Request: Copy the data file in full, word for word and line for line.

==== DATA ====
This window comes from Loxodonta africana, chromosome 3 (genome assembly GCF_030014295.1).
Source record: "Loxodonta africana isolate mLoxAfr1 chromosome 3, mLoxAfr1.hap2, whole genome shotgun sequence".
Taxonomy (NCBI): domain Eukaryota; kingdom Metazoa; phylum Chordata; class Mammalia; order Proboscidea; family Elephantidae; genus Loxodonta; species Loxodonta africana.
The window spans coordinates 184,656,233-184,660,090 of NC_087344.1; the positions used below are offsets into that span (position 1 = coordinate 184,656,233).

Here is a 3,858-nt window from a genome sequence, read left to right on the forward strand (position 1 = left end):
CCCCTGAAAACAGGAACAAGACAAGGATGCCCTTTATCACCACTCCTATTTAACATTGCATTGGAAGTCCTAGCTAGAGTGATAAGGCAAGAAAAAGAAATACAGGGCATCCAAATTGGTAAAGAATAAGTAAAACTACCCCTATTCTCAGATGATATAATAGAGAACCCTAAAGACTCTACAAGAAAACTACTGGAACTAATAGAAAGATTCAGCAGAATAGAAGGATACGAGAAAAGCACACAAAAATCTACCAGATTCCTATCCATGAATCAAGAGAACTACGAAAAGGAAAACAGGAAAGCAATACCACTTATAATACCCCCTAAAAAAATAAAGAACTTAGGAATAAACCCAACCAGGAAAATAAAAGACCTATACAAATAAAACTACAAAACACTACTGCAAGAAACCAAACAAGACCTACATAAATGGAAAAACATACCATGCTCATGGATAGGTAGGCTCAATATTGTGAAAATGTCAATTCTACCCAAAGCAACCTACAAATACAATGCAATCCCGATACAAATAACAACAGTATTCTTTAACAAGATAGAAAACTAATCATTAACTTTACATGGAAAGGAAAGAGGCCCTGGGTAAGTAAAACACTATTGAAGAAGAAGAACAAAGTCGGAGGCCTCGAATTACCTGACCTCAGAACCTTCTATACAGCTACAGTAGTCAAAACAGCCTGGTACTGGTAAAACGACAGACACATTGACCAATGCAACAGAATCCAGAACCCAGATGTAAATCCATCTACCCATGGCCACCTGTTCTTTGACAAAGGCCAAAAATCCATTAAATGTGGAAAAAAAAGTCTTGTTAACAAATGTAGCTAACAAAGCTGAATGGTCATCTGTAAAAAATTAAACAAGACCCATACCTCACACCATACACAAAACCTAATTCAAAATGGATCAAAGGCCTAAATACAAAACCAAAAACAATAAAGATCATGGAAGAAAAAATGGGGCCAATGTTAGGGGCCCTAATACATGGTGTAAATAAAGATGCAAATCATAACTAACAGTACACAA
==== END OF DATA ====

This window comes from Loxodonta africana, chromosome 3 (genome assembly GCF_030014295.1).
Source record: "Loxodonta africana isolate mLoxAfr1 chromosome 3, mLoxAfr1.hap2, whole genome shotgun sequence".
Taxonomy (NCBI): domain Eukaryota; kingdom Metazoa; phylum Chordata; class Mammalia; order Proboscidea; family Elephantidae; genus Loxodonta; species Loxodonta africana.
The window spans coordinates 184,656,233-184,660,090 of NC_087344.1; the positions used below are offsets into that span (position 1 = coordinate 184,656,233).

Here is a 3,858-nt window from a genome sequence, read left to right on the forward strand (position 1 = left end):
CCCCTGAAAACAGGAACAAGACAAGGATGCCCTTTATCACCACTCCTATTTAACATTGCATTGGAAGTCCTAGCTAGAGTGATAAGGCAAGAAAAAGAAATACAGGGCATCCAAATTGGTAAAGAATAAGTAAAACTACCCCTATTCTCAGATGATATAATAGAGAACCCTAAAGACTCTACAAGAAAACTACTGGAACTAATAGAAAGATTCAGCAGAATAGAAGGATACGAGAAAAGCACACAAAAATCTACCAGATTCCTATCCATGAATCAAGAGAACTACGAAAAGGAAAACAGGAAAGCAATACCACTTATAATACCCCCTAAAAAAATAAAGAACTTAGGAATAAACCCAACCAGGAAAATAAAAGACCTATACAAATAAAACTACAAAACACTACTGCAAGAAACCAAACAAGACCTACATAAATGGAAAAACATACCATGCTCATGGATAGGTAGGCTCAATATTGTGAAAATGTCAATTCTACCCAAAGCAACCTACAAATACAATGCAATCCCGATACAAATAACAACAGTATTCTTTAACAAGATAGAAAACTAATCATTAACTTTACATGGAAAGGAAAGAGGCCCTGGGTAAGTAAAACACTATTGAAGAAGAAGAACAAAGTCGGAGGCCTCGAATTACCTGACCTCAGAACCTTCTATACAGCTACAGTAGTCAAAACAGCCTGGTACTGGTAAAACGACAGACACATTGACCAATGCAACAGAATCCAGAACCCAGATGTAAATCCATCTACCCATGGCCACCTGTTCTTTGACAAAGGCCAAAAATCCATTAAATGTGGAAAAAAAAGTCTTGTTAACAAATGTAGCTAACAAAGCTGAATGGTCATCTGTAAAAAATTAAACAAGACCCATACCTCACACCATACACAAAACCTAATTCAAAATGGATCAAAGGCCTAAATACAAAACCAAAAACAATAAAGATCATGGAAGAAAAAATGGGGCCAATGTTAGGGGCCCTAATACATGGTGTAAATAAAGATGCAAATCATAACTAACAGTACACAA